Recently I suffered a truly execrable presentation: there was absolutely no direction or purpose in the p1, the supportive media p2 was disastrous in chaos and complexity and the delivery p3 was entirely turned towards to the screen, reading out huge chunks of text, waving the pointer around, moving slides back and forth as points were remembered until the speaker ran out of time without achieving his conclusion. The audience were clearly in discomfort, shuffling in their seats, checking their phones and some even chatting. At the end a questioner rose.
I’ve written a wee post, tongue in cheek about this before but the phrase bears deeper examination. “Thank you for your excellent presentation” appears to have originated in America and has become almost a marker of the cognoscenti at a scientific meeting. Using the phrase, intentionally or otherwise, marks one out as en vogue, experienced and travelled. Or just insincere. Adding, “I very much enjoyed it,” adds nothing at all.
Language identifies users and is as changeable as fashion itself. It is copied to the point at which it becomes cliche and the value lost. Think about the ripped jeans, once challenging and almost shocking on the limbs of the famous, now compulsory for the world’s teenagers. “Thank you for your excellent presentation, I very much enjoyed it” is now just a phrase.
Yet language does have meaning whether intended or otherwise. Such “wise” assessment and praise will give encouragement to the presenter and to the audience regarding the nature and standard expected of presentations. This is unhelpful as the plaudit was clearly inappropriate in the view of most of the audience. Perhaps if language was used more carefully excellence would be applauded, encouragement made more specific and presentations would improve.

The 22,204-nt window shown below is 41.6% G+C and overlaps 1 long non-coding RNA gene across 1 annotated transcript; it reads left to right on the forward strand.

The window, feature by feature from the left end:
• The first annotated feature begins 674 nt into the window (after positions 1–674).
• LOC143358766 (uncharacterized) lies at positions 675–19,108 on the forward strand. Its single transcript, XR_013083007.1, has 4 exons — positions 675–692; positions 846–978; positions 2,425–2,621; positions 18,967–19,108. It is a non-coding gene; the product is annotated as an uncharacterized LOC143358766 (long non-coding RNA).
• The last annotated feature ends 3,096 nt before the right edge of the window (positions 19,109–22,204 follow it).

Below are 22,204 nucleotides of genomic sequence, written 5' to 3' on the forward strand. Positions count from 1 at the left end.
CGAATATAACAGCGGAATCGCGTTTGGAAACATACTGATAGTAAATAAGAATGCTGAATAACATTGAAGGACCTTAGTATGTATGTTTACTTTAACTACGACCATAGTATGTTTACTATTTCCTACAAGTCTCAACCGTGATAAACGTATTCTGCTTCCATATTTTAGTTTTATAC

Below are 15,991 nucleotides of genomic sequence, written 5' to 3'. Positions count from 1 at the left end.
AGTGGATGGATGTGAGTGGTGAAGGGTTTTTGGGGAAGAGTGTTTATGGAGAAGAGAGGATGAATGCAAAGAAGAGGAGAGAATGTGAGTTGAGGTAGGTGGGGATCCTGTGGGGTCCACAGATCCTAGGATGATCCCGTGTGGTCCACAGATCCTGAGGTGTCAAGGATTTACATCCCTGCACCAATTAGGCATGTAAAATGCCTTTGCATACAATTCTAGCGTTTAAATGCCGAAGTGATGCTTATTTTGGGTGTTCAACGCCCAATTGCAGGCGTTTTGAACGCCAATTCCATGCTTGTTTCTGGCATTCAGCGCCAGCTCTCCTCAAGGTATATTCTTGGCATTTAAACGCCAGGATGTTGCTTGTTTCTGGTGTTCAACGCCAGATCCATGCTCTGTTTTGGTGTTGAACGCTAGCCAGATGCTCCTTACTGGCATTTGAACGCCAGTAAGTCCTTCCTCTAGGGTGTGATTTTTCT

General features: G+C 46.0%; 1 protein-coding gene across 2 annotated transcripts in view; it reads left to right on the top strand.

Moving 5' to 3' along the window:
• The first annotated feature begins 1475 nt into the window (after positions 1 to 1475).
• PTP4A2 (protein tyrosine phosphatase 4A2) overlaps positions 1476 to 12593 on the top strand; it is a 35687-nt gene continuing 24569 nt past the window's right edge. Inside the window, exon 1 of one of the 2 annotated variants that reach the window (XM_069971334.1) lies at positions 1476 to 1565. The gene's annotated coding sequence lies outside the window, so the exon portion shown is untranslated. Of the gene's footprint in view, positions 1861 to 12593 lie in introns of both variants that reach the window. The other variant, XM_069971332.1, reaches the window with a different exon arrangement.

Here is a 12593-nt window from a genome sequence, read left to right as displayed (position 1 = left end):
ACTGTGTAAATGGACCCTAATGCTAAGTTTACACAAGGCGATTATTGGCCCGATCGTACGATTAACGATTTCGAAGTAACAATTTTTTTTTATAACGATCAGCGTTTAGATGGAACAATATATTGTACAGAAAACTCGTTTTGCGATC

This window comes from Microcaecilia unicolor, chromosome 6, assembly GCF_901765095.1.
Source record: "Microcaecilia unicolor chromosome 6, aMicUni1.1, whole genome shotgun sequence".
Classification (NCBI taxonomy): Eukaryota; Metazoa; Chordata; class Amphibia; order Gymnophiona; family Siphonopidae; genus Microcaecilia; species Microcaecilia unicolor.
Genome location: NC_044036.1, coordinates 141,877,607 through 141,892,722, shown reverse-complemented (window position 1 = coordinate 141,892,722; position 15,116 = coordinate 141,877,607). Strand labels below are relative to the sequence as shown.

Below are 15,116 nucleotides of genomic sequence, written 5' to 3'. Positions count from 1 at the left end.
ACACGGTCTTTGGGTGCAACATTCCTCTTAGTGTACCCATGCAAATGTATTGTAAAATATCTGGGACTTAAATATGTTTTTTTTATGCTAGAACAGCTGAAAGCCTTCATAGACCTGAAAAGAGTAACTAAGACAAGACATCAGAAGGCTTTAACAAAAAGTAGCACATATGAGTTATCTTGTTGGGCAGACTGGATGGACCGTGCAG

Yes, I have noticed this, and used something like it when justified by real quality often privately at the end of a session. Conference presentations take a great deal of work and emotion, worth acknowledging (not your point I know).
I have also seen words like it used when someone has bravely got up and made a real hash of a presentation. Nerves can be like that. A single act of kindness after public embarrassment can help, and maybe that’s the intent. Perhaps, “thanks for presenting to us” better than an insincere “thanks that was great”.
Hopefully they have a friend in the audience or the session chair they have asked to give real feedback privately- and a real friend gives real feedback.
The other possibility is that the person in the audience actually did get out of the presentation what they wanted to get out of it, audiences being made up of individuals with varying needs and styles themselves.
anyway, thanks for your excellent etc
It is such a sadness that the phrase is devalued as such.
I agree, after a disastrous presentation, there needs to be some support and I can’t think what that would be. Outright public insincerity seems more unhelpful than nothing, but seems unlikely to be the case, particularly if it is followed by a “difficult” question.
I do agree that a sympathetic friend in the audience is what is required for real feedback.
As to the possibility that the questioner really DID get out of the presentation what they state, I do think you are being very generous. And intriguingly, the same level of expectation of a presentation evokes the same response across the world. Perhaps not.